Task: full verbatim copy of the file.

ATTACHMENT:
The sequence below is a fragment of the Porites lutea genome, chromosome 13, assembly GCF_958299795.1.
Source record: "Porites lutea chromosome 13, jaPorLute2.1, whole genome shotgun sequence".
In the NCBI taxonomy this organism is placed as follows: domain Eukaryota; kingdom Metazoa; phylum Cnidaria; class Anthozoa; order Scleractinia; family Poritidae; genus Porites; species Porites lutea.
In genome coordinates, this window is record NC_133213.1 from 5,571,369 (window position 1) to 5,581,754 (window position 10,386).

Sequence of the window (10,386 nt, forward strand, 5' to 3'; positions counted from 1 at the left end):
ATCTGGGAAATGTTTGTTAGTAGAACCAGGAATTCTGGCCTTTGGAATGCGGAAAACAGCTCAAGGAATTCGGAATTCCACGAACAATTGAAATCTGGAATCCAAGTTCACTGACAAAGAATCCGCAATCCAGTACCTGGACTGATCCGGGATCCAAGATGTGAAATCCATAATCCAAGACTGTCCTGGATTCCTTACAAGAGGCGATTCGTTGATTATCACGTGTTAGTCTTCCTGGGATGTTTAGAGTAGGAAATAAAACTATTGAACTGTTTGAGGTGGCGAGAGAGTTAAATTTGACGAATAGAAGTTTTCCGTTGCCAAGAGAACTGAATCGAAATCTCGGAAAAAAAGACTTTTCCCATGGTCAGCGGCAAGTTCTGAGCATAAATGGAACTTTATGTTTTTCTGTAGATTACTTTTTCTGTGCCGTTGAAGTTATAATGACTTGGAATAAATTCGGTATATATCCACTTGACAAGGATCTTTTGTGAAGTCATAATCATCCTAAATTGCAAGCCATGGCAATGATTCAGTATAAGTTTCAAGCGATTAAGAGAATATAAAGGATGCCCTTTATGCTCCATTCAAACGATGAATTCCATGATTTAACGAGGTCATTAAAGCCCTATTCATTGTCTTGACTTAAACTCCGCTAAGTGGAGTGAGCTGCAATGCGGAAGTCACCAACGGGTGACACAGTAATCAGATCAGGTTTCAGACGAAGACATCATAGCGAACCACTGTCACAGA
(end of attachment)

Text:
The sequence below is a fragment of the Porites lutea genome, chromosome 13, assembly GCF_958299795.1.
Source record: "Porites lutea chromosome 13, jaPorLute2.1, whole genome shotgun sequence".
In the NCBI taxonomy this organism is placed as follows: domain Eukaryota; kingdom Metazoa; phylum Cnidaria; class Anthozoa; order Scleractinia; family Poritidae; genus Porites; species Porites lutea.
In genome coordinates, this window is record NC_133213.1 from 5,571,369 (window position 1) to 5,581,754 (window position 10,386).

Sequence of the window (10,386 nt, forward strand, 5' to 3'; positions counted from 1 at the left end):
ATCTGGGAAATGTTTGTTAGTAGAACCAGGAATTCTGGCCTTTGGAATGCGGAAAACAGCTCAAGGAATTCGGAATTCCACGAACAATTGAAATCTGGAATCCAAGTTCACTGACAAAGAATCCGCAATCCAGTACCTGGACTGATCCGGGATCCAAGATGTGAAATCCATAATCCAAGACTGTCCTGGATTCCTTACAAGAGGCGATTCGTTGATTATCACGTGTTAGTCTTCCTGGGATGTTTAGAGTAGGAAATAAAACTATTGAACTGTTTGAGGTGGCGAGAGAGTTAAATTTGACGAATAGAAGTTTTCCGTTGCCAAGAGAACTGAATCGAAATCTCGGAAAAAAAGACTTTTCCCATGGTCAGCGGCAAGTTCTGAGCATAAATGGAACTTTATGTTTTTCTGTAGATTACTTTTTCTGTGCCGTTGAAGTTATAATGACTTGGAATAAATTCGGTATATATCCACTTGACAAGGATCTTTTGTGAAGTCATAATCATCCTAAATTGCAAGCCATGGCAATGATTCAGTATAAGTTTCAAGCGATTAAGAGAATATAAAGGATGCCCTTTATGCTCCATTCAAACGATGAATTCCATGATTTAACGAGGTCATTAAAGCCCTATTCATTGTCTTGACTTAAACTCCGCTAAGTGGAGTGAGCTGCAATGCGGAAGTCACCAACGGGTGACACAGTAATCAGATCAGGTTTCAGACGAAGACATCATAGCGAACCACTGTCACAGA